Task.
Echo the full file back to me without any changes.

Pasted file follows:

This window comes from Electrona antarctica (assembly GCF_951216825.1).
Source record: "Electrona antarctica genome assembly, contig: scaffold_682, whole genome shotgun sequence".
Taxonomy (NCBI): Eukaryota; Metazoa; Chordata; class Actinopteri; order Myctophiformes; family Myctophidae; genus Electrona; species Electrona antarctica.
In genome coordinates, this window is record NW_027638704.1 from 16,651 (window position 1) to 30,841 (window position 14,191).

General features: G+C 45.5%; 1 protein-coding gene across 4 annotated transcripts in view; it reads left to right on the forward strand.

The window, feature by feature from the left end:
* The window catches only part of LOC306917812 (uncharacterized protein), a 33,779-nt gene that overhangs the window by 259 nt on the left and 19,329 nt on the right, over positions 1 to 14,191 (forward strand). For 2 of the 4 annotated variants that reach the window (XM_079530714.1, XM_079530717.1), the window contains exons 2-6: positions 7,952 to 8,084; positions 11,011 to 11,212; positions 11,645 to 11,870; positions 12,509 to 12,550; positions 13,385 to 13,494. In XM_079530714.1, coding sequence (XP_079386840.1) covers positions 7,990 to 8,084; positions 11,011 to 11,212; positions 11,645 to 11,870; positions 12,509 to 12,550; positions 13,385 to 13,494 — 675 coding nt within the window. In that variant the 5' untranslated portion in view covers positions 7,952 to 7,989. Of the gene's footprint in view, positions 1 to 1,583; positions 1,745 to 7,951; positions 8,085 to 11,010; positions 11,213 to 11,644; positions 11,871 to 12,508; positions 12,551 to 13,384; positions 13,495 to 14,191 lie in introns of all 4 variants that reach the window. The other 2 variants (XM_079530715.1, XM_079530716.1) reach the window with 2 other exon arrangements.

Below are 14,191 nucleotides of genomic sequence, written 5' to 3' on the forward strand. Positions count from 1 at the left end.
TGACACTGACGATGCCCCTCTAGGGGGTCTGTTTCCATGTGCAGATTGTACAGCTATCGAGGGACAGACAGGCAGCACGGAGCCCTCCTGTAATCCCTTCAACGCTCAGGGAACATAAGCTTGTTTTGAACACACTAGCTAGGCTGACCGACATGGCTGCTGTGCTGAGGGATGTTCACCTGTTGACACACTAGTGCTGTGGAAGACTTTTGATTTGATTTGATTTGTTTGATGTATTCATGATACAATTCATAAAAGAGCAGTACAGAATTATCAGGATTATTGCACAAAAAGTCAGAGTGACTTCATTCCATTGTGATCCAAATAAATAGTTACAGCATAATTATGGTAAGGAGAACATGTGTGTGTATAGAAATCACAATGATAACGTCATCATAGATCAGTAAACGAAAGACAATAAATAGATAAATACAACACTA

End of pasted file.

This window comes from Electrona antarctica (assembly GCF_951216825.1).
Source record: "Electrona antarctica genome assembly, contig: scaffold_682, whole genome shotgun sequence".
Taxonomy (NCBI): Eukaryota; Metazoa; Chordata; class Actinopteri; order Myctophiformes; family Myctophidae; genus Electrona; species Electrona antarctica.
In genome coordinates, this window is record NW_027638704.1 from 16,651 (window position 1) to 30,841 (window position 14,191).

General features: G+C 45.5%; 1 protein-coding gene across 4 annotated transcripts in view; it reads left to right on the forward strand.

The window, feature by feature from the left end:
* The window catches only part of LOC306917812 (uncharacterized protein), a 33,779-nt gene that overhangs the window by 259 nt on the left and 19,329 nt on the right, over positions 1 to 14,191 (forward strand). For 2 of the 4 annotated variants that reach the window (XM_079530714.1, XM_079530717.1), the window contains exons 2-6: positions 7,952 to 8,084; positions 11,011 to 11,212; positions 11,645 to 11,870; positions 12,509 to 12,550; positions 13,385 to 13,494. In XM_079530714.1, coding sequence (XP_079386840.1) covers positions 7,990 to 8,084; positions 11,011 to 11,212; positions 11,645 to 11,870; positions 12,509 to 12,550; positions 13,385 to 13,494 — 675 coding nt within the window. In that variant the 5' untranslated portion in view covers positions 7,952 to 7,989. Of the gene's footprint in view, positions 1 to 1,583; positions 1,745 to 7,951; positions 8,085 to 11,010; positions 11,213 to 11,644; positions 11,871 to 12,508; positions 12,551 to 13,384; positions 13,495 to 14,191 lie in introns of all 4 variants that reach the window. The other 2 variants (XM_079530715.1, XM_079530716.1) reach the window with 2 other exon arrangements.

Below are 14,191 nucleotides of genomic sequence, written 5' to 3' on the forward strand. Positions count from 1 at the left end.
TGACACTGACGATGCCCCTCTAGGGGGTCTGTTTCCATGTGCAGATTGTACAGCTATCGAGGGACAGACAGGCAGCACGGAGCCCTCCTGTAATCCCTTCAACGCTCAGGGAACATAAGCTTGTTTTGAACACACTAGCTAGGCTGACCGACATGGCTGCTGTGCTGAGGGATGTTCACCTGTTGACACACTAGTGCTGTGGAAGACTTTTGATTTGATTTGATTTGTTTGATGTATTCATGATACAATTCATAAAAGAGCAGTACAGAATTATCAGGATTATTGCACAAAAAGTCAGAGTGACTTCATTCCATTGTGATCCAAATAAATAGTTACAGCATAATTATGGTAAGGAGAACATGTGTGTGTATAGAAATCACAATGATAACGTCATCATAGATCAGTAAACGAAAGACAATAAATAGATAAATACAACACTA